- The various business objectives you can meet with online advertising
- All about the various ad formats, payment models and ad types available
- How and where to publish your adverts
- How to run an online advertising campaign step by step
Online Advertising Objectives
Advertising, whether online or offline, has a number of objectives.
Building Brand Awareness
Making people aware of a brand or product is an important long-term goal for any marketer. Once customers know about it, they are more likely to trust the brand.
The better known a brand is, the more business it can do. And the ultimate goal is to sell more of the product or service. Online advertising is largely visual, making it an ideal channel for promoting brand imagery and making people familiar with its colours, logo and overall feel.
Creating customer demand is a three-step process: inform, persuade and remind. Customers can’t want what they don’t know about. Advertising needs to convince them about what they should want and why they should want it. Online advertising provides a great way to communicate the unique selling points (USPs) of a product, helping to stimulate demand and reminding customers about the product and why they want it.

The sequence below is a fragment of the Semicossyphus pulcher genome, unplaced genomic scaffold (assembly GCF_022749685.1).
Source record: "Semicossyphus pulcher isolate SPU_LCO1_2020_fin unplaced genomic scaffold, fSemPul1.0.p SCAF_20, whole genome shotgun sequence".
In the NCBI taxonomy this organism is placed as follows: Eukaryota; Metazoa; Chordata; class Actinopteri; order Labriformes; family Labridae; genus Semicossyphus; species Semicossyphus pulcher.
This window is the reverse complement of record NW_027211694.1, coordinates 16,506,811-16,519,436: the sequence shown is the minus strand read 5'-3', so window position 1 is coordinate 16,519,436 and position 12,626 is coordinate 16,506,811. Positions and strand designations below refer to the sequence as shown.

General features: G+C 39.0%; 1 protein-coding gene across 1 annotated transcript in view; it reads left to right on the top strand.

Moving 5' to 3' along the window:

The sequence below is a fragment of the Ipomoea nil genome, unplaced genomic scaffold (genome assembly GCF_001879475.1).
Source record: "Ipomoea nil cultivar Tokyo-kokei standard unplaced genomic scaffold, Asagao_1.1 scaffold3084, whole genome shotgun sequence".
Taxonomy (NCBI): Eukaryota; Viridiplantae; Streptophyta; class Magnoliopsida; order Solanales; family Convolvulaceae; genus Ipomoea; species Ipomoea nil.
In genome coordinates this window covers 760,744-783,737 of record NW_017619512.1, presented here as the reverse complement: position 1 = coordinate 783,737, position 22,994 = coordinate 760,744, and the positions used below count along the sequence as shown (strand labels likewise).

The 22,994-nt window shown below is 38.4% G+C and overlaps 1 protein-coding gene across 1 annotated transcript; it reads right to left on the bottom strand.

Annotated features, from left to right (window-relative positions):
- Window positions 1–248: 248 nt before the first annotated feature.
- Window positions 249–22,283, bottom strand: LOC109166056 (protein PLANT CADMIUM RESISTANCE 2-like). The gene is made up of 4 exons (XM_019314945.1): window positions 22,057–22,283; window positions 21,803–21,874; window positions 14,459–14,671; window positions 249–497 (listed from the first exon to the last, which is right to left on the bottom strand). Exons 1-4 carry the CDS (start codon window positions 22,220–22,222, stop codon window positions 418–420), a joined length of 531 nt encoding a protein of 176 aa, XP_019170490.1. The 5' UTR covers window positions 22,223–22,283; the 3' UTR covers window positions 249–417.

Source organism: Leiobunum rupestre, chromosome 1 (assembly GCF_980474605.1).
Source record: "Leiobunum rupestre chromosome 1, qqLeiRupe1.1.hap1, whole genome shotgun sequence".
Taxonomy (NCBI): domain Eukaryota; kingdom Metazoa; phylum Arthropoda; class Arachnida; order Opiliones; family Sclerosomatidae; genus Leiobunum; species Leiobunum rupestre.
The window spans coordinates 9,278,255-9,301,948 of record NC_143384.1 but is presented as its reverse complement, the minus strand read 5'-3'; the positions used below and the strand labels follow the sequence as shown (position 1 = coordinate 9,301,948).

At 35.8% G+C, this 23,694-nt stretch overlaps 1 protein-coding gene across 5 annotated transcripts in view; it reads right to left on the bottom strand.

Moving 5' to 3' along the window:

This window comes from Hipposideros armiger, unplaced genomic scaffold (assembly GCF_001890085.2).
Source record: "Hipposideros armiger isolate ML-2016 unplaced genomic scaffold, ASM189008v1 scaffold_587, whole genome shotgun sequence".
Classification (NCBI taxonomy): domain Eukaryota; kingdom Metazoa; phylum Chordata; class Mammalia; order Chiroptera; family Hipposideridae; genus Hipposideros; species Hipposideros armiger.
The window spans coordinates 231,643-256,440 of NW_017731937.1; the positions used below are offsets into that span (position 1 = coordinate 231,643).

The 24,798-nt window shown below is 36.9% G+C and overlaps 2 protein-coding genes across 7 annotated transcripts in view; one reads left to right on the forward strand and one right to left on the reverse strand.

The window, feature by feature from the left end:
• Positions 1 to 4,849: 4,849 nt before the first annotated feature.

Once somebody wants a product, they need to find out how to satisfy that desire. At this point it is important for the marketer to show the customer how their particular brand or product will best meet that need.
Driving Direct Response and Sales